Money laundering exposes banks to liquidity risk –Expert

Financial institutions indulging in money laundering and terrorism related activities are prone to higher liquidity risks as funds derived from such illicit projects tend to be less stable, experts have warned.

Speaking at a public lecture entitled, “Contemporary Issues in AML/CFT Compliance: Pathway for FIS in Nigeria,” organised to mark the 20th anniversary of DataPro Ltd., its founder, Abimbola Adeseyoju, noted that compliance has become a tool for survival even as he warned that money laundering and terrorism, if not stemmed, may jeopardise the socio-economic development of the country.

He said that banks are highly exposed to economic and financial crime hence the need for organisations to upscale Anti- Money Laundering and Counter Financing of Terrorism (AML/CFT) and conduct comprehensive risk ratings in every sphere of the society, as criminals are using sophisticated evolving methods to keep pace with emerging channels and technology.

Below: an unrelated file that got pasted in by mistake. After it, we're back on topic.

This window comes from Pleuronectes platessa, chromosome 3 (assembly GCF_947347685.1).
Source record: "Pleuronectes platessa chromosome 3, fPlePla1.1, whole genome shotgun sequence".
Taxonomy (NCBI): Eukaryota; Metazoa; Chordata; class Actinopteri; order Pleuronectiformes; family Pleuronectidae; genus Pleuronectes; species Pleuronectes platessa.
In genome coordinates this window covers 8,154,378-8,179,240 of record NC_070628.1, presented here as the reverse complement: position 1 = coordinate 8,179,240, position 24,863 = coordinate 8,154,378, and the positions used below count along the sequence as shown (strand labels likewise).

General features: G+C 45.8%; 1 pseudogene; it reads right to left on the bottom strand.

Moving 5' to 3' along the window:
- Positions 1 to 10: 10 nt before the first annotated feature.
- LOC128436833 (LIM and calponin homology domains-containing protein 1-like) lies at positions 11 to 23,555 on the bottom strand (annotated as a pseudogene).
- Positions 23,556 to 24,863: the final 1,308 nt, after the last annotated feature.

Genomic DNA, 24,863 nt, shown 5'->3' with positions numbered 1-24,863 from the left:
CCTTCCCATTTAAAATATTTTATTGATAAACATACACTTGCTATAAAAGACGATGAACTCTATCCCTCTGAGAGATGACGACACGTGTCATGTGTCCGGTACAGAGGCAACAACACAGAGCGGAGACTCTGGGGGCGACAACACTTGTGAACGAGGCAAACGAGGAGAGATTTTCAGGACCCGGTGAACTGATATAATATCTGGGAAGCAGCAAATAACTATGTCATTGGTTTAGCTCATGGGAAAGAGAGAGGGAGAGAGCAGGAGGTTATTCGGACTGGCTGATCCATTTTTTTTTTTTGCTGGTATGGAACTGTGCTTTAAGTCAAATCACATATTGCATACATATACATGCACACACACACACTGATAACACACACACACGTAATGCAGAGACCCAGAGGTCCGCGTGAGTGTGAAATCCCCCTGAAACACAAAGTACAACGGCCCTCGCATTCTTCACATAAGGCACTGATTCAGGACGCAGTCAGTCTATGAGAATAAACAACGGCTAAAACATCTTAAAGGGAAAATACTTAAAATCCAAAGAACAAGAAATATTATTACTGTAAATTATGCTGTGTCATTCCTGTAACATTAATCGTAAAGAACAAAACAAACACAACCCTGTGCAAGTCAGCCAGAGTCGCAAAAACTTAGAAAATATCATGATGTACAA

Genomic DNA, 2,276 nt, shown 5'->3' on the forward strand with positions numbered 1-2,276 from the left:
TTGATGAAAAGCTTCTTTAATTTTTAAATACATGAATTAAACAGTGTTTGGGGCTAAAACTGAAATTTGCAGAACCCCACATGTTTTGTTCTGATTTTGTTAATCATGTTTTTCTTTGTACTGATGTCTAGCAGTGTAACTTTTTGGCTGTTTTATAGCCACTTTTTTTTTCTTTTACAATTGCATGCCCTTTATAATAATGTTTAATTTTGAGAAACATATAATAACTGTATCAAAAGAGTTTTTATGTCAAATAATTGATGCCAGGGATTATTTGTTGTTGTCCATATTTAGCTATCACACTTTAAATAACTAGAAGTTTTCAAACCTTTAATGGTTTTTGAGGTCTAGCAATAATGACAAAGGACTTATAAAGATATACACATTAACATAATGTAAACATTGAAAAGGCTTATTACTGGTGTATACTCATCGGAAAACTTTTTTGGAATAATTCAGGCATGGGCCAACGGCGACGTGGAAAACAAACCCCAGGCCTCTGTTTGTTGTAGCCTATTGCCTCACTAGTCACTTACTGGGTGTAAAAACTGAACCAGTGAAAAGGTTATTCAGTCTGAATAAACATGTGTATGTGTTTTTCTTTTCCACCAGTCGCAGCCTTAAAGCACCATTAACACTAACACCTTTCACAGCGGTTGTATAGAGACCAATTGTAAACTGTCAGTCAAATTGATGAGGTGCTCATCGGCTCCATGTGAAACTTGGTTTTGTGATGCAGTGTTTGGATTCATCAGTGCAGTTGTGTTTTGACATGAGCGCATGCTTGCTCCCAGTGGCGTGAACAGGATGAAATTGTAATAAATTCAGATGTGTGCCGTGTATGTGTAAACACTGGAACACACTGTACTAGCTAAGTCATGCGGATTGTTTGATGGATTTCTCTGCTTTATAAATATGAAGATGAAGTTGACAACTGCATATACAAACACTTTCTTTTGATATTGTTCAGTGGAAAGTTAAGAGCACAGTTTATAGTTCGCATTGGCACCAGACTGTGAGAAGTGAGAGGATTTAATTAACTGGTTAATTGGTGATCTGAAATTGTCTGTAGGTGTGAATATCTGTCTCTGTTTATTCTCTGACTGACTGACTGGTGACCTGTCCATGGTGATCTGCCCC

The Director General, West African Institute for Financial and Economics Management (WAIFEM), Prof. Akpan Ekpo, on his part disclosed that the perpetrators of money laundering are largely those in political power who make efforts to frustrate anti-money laundering activities.

According to him, money laundering and terrorism have done immense damage to the political and socio-economic space of the African continent in general and Nigeria in particular.

Ekpo reiterated the need for collaborative efforts to build capacity continuously to combat the menace of money laundering and terrorism to the barest minimum.

In delivering the anniversary lecture, the GMD/CEO of Access Bank, Herbert Wigwe, admitted that banks were most vulnerable to abuse for the purpose of money laundering.

According to him, financial institutions that are seen condoning money laundering and terrorism activities would lose public confidence and the confidence of their depositors.

“Money laundering undermines the integrity and stability of financial institutions and systems, discourages foreign investment, and distorts international capital flows. It has negative consequences for our country’s financial stability and economic performance, draining resources from more productive economic activities,” Wigwe said.

He said, “with the current trend of not taking sufficient enforcement measures on the criminals and proceeds of crimes, the fight is being perceived to be undertaken with kid gloves.”

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